OpenFAST: Linearization of NREL 5MW Onshore Turbine

Dear Dr.Jonkman,
I’m writing in hope that you could help with an issue I’m encountering during the linearization of the NREL 5MW wind turbine. I will first outline the details of the procedure I followed for the linearization, then I will present the problems that I encountered.

-I used OpenFAST with the input file attached below to linearize the NREL 5MW Onshore turbine in Region 3 about an 18 m/s wind speed.
-In the ServoDyn input file, the following setting were used: PCMode=0; VSContrl=1; VS_RtTq=43093.55; VS_RtGnSp=VS_Rgn2K=VS_Rgn2K=999e-9.
-3 DOFs were activated: GenDOF, FlapDOF1 (first flapwise mode), and TwFADOF1 (first fore-aft mode); that is a total of 10 continuous states.
-Linearization was performed successfully at 36 azimuth steps using pitch trimming, it resulted in a steady-state pitch angle of 14.77 degrees for a nominal rotor speed of 12.1 rpm.
-The resulting linearization output files were then loaded into MATLAB by defining a FileNames cell array containing the names of the 36 files then running the GetMats_f8 script.
-The MBC transformation was performed afterwards, and the resulting LTI A,B,C,D matrices were azimuth averaged using the function mean(X,3), i.e. averaging over 3rd dimension.
-The generator azimuth state was then eliminated from the state-space model by removing the corresponding rows and columns.
-A Simulink model was then built with the state-space matrices and the response of the system was simulated for a 1 degree collective pitch angle disturbance introduced after 10s (with all other inputs set to zero).
-The response was compared to that of the non-linear OpenFAST model for the same operating conditions and disturbance, the response is attached below.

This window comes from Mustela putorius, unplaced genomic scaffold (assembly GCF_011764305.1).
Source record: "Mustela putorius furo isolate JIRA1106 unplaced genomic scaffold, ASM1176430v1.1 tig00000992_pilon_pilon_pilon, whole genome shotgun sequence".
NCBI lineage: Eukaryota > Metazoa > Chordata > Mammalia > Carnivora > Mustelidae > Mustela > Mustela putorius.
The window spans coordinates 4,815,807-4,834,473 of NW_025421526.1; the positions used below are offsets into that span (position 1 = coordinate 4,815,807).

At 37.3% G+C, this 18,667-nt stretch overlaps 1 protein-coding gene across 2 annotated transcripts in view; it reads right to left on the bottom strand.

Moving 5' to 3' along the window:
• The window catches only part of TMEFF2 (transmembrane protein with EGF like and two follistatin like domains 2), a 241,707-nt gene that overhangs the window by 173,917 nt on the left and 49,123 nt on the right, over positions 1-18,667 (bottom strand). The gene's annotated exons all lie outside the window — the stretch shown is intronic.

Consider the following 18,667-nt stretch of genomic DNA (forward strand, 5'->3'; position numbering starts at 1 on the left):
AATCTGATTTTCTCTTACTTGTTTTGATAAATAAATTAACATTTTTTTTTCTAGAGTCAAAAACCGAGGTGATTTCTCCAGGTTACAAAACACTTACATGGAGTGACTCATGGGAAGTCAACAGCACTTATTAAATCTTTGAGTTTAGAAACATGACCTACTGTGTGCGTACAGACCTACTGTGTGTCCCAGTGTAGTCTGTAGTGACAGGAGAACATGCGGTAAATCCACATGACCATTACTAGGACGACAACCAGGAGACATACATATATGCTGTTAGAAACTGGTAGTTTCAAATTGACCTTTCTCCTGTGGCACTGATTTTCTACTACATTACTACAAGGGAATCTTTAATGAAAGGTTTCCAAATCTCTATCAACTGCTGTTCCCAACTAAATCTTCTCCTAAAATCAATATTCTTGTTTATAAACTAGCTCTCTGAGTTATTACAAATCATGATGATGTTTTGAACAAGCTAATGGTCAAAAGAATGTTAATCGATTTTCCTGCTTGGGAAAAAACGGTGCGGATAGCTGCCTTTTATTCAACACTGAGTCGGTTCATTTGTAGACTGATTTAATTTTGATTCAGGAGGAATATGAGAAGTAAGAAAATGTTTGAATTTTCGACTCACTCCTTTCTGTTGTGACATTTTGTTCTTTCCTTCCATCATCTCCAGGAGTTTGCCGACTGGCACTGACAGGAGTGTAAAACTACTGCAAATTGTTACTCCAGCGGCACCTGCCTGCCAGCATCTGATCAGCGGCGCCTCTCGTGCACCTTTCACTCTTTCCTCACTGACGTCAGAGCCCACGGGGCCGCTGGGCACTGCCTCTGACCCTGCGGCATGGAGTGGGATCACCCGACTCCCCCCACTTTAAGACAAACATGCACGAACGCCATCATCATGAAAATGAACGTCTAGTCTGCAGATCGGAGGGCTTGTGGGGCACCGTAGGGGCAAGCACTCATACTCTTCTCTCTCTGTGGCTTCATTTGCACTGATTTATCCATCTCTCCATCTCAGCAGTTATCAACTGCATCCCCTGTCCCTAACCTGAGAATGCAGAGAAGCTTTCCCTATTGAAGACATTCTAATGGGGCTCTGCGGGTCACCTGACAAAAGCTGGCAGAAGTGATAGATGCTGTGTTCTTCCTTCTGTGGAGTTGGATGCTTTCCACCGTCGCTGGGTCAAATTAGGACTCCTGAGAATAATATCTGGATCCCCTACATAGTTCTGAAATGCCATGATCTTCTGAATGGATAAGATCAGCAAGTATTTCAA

-For the linear Simulink model, the Falpwise bending moment response (attached below) was obtained by performing the inverse MBC transform on the 0,C, and S outputs of the model.

The encountered issues are the following:

-Instead of the conventional 9 inputs that the linearized OpenFAST model should expect, the output linearization files that I obtained stated that 66 inputs are expected, with input 10 through 66 all called “AD User property on blade i, node i”. The corresponding columns in the state-space matrices are however all zeros.
-After applying the MBC transform and azimuth-averaging, the columns of the A and C matrices corresponding to the generator azimuth state are not all zero as expected.
-Although the linear and non-linear models agree for the rotor speed and tower foreaft responses, they are completely different for the flapwise moment.

Attached below are all the relevant documents.
I’m sorry for the lengthy post, I wanted to make sure that everything is clear. I appreciate the help and am extremely thankful.

For some reason, the linearization file could not be uploaded, so here is the linearization section of the OpenFAST input file:
True Linearize - Linearization analysis (flag)
True CalcSteady - Calculate a steady-state periodic operating point before linearization? [unused if Linearize=False] (flag)
3 TrimCase - Controller parameter to be trimmed {1:yaw; 2:torque; 3:pitch} [used only if CalcSteady=True] (-)
0.0001 TrimTol - Tolerance for the rotational speed convergence [used only if CalcSteady=True] (-)
0.0001 TrimGain - Proportional gain for the rotational speed error (>0) [used only if CalcSteady=True] (rad/(rad/s) for yaw or pitch; Nm/(rad/s) for torque)
0 Twr_Kdmp - Damping factor for the tower [used only if CalcSteady=True] (N/(m/s))
0 Bld_Kdmp - Damping factor for the blades [used only if CalcSteady=True] (N/(m/s))
36 NLinTimes - Number of times to linearize (-) [>=1] [unused if Linearize=False]
30, 60, 80 LinTimes - List of times at which to linearize (s) [1 to NLinTimes] [used only when Linearize=True and CalcSteady=False]
1 LinInputs - Inputs included in linearization (switch) {0=none; 1=standard; 2=all module inputs (debug)} [unused if Linearize=False]